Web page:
You know how it is riding along a sidewalk and having to cross a driveway? The car tires have packed the snow, and polished it into rutted ice. It slopes across the direction you need to go. I don’t even like walking across places like that. Well, the studded tires took it like nothing more than rough pavement.

Through the winter, I tested the tires to see how far they would go. I would intentionally steer over patches of ice, cautiously at first, then more calmly as I got used to the idea that I really did have reliable traction. I even rode out on a frozen lake—no problem, except if i put my foot out, it could slip. If I locked the brakes, I could force a skid. But it was about like a normal slide in summer on dry pavement. The studs would turn up little curls of shaved ice.

I developed new habits. Before, I’d kept away from the street gutter ice. I would relinquish more and more of the lane as the ice accumulated through the winter. Now, I rode right on it. I even used it as a ramp to get up on the curb.

Here’s a common scenario: a couple inches of snow. Cars drive over it, squishing it into ridges that go curving around corners. The ridges weld into ice. Easy enough to avoid—when you can see them. But then another few inches of snow covers them up. On normal tires, those hidden ridges can throw you down like a roundhouse punch. The studded tires rolled right over.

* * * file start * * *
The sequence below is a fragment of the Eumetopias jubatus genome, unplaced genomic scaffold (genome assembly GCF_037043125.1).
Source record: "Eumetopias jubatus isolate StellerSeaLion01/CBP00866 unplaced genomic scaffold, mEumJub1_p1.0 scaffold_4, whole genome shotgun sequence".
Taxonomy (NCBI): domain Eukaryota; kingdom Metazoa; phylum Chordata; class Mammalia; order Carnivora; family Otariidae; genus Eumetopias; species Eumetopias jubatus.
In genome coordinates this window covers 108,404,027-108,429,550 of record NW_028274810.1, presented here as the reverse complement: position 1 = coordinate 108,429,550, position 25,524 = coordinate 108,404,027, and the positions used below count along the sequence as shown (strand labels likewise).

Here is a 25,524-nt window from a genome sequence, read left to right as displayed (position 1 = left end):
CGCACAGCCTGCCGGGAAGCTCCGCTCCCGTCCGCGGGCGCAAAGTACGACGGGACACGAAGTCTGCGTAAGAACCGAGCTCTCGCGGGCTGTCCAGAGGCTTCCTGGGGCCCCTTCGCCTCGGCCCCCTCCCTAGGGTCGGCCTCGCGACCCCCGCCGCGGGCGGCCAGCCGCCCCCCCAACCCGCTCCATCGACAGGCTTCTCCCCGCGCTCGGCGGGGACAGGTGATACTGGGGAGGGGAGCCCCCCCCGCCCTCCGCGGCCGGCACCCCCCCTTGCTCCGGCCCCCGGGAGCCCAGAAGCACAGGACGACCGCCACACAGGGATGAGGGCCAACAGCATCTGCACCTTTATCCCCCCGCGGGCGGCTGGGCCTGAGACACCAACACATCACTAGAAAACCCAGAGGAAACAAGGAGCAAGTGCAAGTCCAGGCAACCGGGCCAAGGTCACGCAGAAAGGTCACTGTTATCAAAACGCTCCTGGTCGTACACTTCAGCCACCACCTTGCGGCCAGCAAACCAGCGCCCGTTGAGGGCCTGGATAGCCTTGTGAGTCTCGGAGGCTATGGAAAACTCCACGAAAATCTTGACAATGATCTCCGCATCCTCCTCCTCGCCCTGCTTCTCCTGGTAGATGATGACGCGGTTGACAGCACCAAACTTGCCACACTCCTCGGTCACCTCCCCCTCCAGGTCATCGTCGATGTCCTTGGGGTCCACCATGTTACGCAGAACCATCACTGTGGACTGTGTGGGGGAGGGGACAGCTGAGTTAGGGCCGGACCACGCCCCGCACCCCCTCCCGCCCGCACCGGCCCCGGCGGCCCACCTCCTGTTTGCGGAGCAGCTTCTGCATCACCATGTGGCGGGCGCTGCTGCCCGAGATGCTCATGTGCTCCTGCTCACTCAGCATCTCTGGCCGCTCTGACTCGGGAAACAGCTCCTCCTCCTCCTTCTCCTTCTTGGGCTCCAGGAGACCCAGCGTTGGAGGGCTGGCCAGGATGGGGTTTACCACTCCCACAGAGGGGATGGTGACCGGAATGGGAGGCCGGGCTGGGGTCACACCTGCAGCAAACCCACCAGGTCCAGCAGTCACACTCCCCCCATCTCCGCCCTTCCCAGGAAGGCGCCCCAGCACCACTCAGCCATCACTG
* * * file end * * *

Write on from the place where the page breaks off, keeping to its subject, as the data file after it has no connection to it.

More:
The limit of what the tires could do was in threading steep icy rut fields more than three or four inches deep. These, I admit, were beyond my tires’ grip. But I’d just bump to the bottom of a rut, and go on. Studs only help a little in deep snow, or in slush, or in that crumbly collapsing layer of compressed snow/ ice where car tires have driven. The main factor there is the knobbiness of your rubber tread. The studs do add a little bite when you poke through to pavement, but that’s not what they’re for. Studs save you on black ice.

After the first snow, I had learned to be extremely wary. Usually, in sunny Colorado, the pavement is mostly bare and dry within a few days, though there could always be a patch of ice hiding in, say, the shadow of a parked car.

Riding along in the quiet night, the studs make a slight noise, as if the pavement were dusted with coarse sand. For a breathless instant, that familiar whisper ceases. That’s the only way you know you just rode across an invisible patch of ice, and the tire studs did their duty.

If you bring your bike indoors, watch it. What studs do to ice, they’ll do to wood floors. I got a few lines of little punch holes before i realized it. even walking the bike un-loaded is enough weight.

I bought my tires from Peter White Cycles in New Hampshire (they have pages and pages of information that answered all sorts of questions I didn’t even know to ask). I would have been glad to buy my tires at a local shop, but unfortunately I couldn't ever find quite what I was looking for. The particular tires I sprung for were 26-inch Nokian Mount & Ground W160s, but that would vary by your type of bike. They cost about $125 for the pair, with shipping. That may seem pricey, but it was a tiny fraction of my medical bills for a broken ankle. 

Evan P. Schneider